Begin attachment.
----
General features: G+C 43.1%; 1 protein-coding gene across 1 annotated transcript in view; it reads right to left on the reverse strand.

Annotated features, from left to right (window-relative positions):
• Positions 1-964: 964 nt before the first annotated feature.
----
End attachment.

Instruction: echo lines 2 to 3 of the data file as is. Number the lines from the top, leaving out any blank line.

Annotated features, from left to right (window-relative positions):
• Positions 1-964: 964 nt before the first annotated feature.